Carl Schmitt and the Jews: Sovereignty
Written by Matthew Unangst on Wednesday, March 29, 2017 at 3:02 PM
Carl Schmitt and the Jews: Sovereignty
This is the third in a series of posts about Raphael Gross’ Carl Schmitt and the Jews.
Schmitt’s concept of sovereignty, that the sovereign is “he who decides on the state of exception,” has taken a central role in sovereignty studies since the 1930s. Here too, Gross argues, we can see the influence of Schmitt’s antisemitism. For example, Schmitt argued that the early modern theorist Jean Bodin had portrayed state power negatively because of the influence of Kabbalah, distorting Thomas Hobbes’ theory of the Leviathan into a negative.
Schmitt’s concept of the nomos, central to his political philosophy, also derived from Protestant theology. German Protestant theologians had argued that each Volk had its own nomos, determined by biology. In his reading of Romans, Wilhelm Stapel read Paul as arguing that there could be no binding moral law for Christians everywhere, but that each nation would need its own nomos. A Christian community to keep order in the world was no longer possible, and the world required one Volk to take the role of keeping the order.
Germany’s nomos, theologians argued, was under siege by Jews. Jews believed in the rules for all humanity, such as the Ten Commandments, laid out in the Old Testament. Schmitt appealed to history in his argument. He argued for the Spanish Inquisition as a political model, specifically for its targeting of converted Jews as insincere. The Grand Inquisitor served as a model for Schmitt’s theory of sovereignty in a pure act of decision in a state of emergency. In Schmitt’s writing, Jews were agents of the Antichrist, accelerating history while only the traditional order, the “Katechon,” held it together. The Byzantine Empire had served that role against Islam for centuries. In the twentieth century, the German Reich was the only power able to hold back this acceleration, promoted by Jews.
But that power could not work through a liberal legal system. In Schmitt’s thought, authority makes law, not truth or abstract ideals. True sovereignty could not reside in a liberal parliament, but rested with the person or body who could decide in a moment. German sovereignty could reside in a specific person, Adolf Hitler, who had the power to make decisions and act as the “Katechon.”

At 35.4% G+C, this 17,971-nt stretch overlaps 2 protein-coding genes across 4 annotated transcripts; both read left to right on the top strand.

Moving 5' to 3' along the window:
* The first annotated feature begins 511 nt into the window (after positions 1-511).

Again, there are parallels in today’s political rhetoric in the United States. Giorgio Agamben has examined the role of Schmitt’s sovereignty in the creation of the Global War on Terror in the early 2000s. Legal theorists in the Bush administration argued that international legal norms did not apply in the case of terrorism, which existed outside the legal order. The Trump administration has built on the Bush framework, and presents his United States as the only force in the world holding back global disorder. During the presidential campaign, he claimed that Barack Obama’s and Hillary Clinton’s policies had created global disorder with their focus on issues outside the United States’ national interest in favor of a global “cabal.” In the place of those policies, Trump has promised to expand the War on Terror, and create global American sovereignty through force.
That such ideas can continue to circulate with relatively little criticism of their association with a Nazi jurist owes much to Schmitt’s self-fashioning after the Second World War. The final post in this series will examine that process.
Matthew Unangst is a Teaching Postdoctoral Fellow in the Department of History at Washington State University. He received his Ph.D. from Temple University in 2015. His current manuscript, "The Geography of Empire: German Colonialism, Race, and Space in East Africa, 1884-1907," explores the ways in which German, African, and Arab ideas about East African spaces and their relationship to their inhabitants shaped ideas about race, governance, and world history. His research interests are in the intellectual history of empire and the history of geography, as well as in both German and African intellectual history more broadly.comments powered by Disqus